Arcadia accepts winter clothing donations at the brewery and drives the donations down to Boyle Street on a regular basis. McGeown says he brought in a lot of donations during the first week of the brewery opening and will continue to donate as long as clothing keeps coming in. Even when it starts to get warmer, he is determined to help out. “Even minus eight can be cold when you’re outside all the time,” McGeown says.

In the next 10 years, McGeown plans to expand the community by opening up new locations with different concepts and designs. Arcadia is determined to create a safe space for everyone to come and enjoy a cold craft beer. The brewpub offers curbside pickup for those who are not comfortable going out to restaurants just yet. Arcadia’s goal is to remind you that “there were no good old days, these are the good old days.”

Dry January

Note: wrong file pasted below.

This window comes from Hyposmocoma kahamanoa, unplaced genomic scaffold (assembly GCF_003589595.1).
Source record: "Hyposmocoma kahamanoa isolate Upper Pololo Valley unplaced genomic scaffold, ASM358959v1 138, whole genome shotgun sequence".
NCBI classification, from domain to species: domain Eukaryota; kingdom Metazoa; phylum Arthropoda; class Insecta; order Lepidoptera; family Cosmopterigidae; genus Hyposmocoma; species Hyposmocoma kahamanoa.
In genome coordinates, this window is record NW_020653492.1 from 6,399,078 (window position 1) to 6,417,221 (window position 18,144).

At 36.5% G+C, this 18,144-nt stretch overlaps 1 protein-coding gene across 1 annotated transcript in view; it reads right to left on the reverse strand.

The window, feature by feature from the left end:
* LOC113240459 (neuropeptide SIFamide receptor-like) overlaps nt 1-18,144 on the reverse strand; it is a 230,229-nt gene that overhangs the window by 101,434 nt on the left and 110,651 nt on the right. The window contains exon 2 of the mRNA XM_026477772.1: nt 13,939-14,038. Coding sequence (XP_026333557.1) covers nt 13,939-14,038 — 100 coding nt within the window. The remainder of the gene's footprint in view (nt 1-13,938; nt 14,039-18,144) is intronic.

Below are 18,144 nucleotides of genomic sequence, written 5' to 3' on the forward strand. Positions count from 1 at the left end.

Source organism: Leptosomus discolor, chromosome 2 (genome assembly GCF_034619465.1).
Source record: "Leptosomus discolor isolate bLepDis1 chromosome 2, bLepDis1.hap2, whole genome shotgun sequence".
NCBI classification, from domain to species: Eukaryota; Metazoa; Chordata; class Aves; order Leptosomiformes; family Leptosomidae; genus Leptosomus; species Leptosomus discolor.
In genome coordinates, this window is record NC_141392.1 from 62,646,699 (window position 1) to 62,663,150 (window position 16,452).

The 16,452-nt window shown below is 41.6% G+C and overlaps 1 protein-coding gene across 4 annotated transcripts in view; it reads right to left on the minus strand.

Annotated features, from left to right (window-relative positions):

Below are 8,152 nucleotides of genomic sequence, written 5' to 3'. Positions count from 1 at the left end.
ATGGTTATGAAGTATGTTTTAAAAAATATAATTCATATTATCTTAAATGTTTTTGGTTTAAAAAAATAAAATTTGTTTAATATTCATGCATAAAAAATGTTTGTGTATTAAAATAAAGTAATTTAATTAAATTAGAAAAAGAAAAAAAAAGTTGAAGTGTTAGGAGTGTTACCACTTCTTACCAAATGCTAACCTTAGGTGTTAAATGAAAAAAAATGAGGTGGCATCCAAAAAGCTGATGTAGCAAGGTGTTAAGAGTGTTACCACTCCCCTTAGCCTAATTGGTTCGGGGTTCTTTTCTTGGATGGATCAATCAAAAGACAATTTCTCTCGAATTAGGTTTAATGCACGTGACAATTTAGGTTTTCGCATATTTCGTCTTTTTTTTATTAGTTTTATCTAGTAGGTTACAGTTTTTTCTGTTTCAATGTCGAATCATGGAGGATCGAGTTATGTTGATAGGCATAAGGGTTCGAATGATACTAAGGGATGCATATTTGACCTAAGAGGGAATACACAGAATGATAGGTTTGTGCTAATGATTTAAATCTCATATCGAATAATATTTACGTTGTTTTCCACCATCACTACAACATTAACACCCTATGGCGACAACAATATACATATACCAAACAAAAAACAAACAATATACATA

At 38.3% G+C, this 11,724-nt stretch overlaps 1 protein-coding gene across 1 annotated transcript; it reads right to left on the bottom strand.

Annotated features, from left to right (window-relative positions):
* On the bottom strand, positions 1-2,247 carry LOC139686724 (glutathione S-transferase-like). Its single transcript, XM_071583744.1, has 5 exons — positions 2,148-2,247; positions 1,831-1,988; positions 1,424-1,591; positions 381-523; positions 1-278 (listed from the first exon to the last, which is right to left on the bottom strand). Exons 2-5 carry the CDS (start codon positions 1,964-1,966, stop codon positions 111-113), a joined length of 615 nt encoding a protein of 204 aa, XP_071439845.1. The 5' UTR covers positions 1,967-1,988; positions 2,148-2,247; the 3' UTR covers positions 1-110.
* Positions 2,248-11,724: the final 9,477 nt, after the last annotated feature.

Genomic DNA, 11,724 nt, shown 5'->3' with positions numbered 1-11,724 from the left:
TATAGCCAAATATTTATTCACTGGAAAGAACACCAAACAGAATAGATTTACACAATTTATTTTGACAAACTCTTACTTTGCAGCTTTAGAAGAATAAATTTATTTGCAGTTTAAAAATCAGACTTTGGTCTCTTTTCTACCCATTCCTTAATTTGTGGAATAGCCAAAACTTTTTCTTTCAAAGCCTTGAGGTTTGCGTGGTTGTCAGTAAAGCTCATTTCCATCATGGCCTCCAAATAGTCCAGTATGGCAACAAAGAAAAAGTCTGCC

With the advent of a new year, comes new year’s resolutions. This often includes a healthier diet, hitting the gym, and “dry January.” Dry January is the commitment to stay abstinent from alcohol for the entire month. For the restaurant and bar industry, dry January and the unprecedented pandemic could leave restaurants struggling financially.

Megan Dean, 25, is the general manager of Hart’s Table and Bar, located in southwest Edmonton. As a former bartender and server, she says that “January traditionally has some of the lowest sales, which I have noticed at multiple different concepts and locations.” In December, the hospitality industry sees a significant peak in liquor sales due to the holidays, followed by individuals taking a step back from drinking in January. 

For Hart’s, this means January is their slowest month for liquor sales. “Of course the pandemic is a whole other entity of curve balls we need to go through,” Dean says. To keep sales consistent with other months, Hart’s has added all of their liquor to their third-party ordering systems such as Doordash and SkipTheDishes in an attempt to move inventory. They have also lowered all of their alcohol prices in an attempt to compete with surrounding liquor stores in the Edmonton area. “This is difficult for us to do,” Dean says.